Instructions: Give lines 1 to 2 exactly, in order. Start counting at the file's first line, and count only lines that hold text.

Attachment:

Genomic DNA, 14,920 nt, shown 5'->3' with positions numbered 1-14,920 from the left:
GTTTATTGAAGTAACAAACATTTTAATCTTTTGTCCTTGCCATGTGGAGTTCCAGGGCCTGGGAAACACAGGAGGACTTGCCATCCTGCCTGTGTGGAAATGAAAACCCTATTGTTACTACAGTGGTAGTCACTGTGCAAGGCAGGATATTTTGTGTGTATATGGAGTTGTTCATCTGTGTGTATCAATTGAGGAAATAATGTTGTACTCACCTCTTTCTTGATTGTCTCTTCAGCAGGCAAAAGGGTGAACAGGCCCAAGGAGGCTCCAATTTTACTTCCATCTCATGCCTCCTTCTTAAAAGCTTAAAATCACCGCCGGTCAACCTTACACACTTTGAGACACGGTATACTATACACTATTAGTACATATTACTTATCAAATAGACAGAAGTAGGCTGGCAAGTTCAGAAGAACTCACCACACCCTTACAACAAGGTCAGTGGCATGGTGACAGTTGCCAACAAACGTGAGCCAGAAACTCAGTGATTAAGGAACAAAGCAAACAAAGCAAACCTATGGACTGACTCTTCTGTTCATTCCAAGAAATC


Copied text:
Genomic DNA, 14,920 nt, shown 5'->3' with positions numbered 1-14,920 from the left:
GTTTATTGAAGTAACAAACATTTTAATCTTTTGTCCTTGCCATGTGGAGTTCCAGGGCCTGGGAAACACAGGAGGACTTGCCATCCTGCCTGTGTGGAAATGAAAACCCTATTGTTACTACAGTGGTAGTCACTGTGCAAGGCAGGATATTTTGTGTGTATATGGAGTTGTTCATCTGTGTGTATCAATTGAGGAAATAATGTTGTACTCACCTCTTTCTTGATTGTCTCTTCAGCAGGCAAAAGGGTGAACAGGCCCAAGGAGGCTCCAATTTTACTTCCATCTCATGCCTCCTTCTTAAAAGCTTAAAATCACCGCCGGTCAACCTTACACACTTTGAGACACGGTATACTATACACTATTAGTACATATTACTTATCAAATAGACAGAAGTAGGCTGGCAAGTTCAGAAGAACTCACCACACCCTTACAACAAGGTCAGTGGCATGGTGACAGTTGCCAACAAACGTGAGCCAGAAACTCAGTGATTAAGGAACAAAGCAAACAAAGCAAACCTATGGACTGACTCTTCTGTTCATTCCAAGAAATC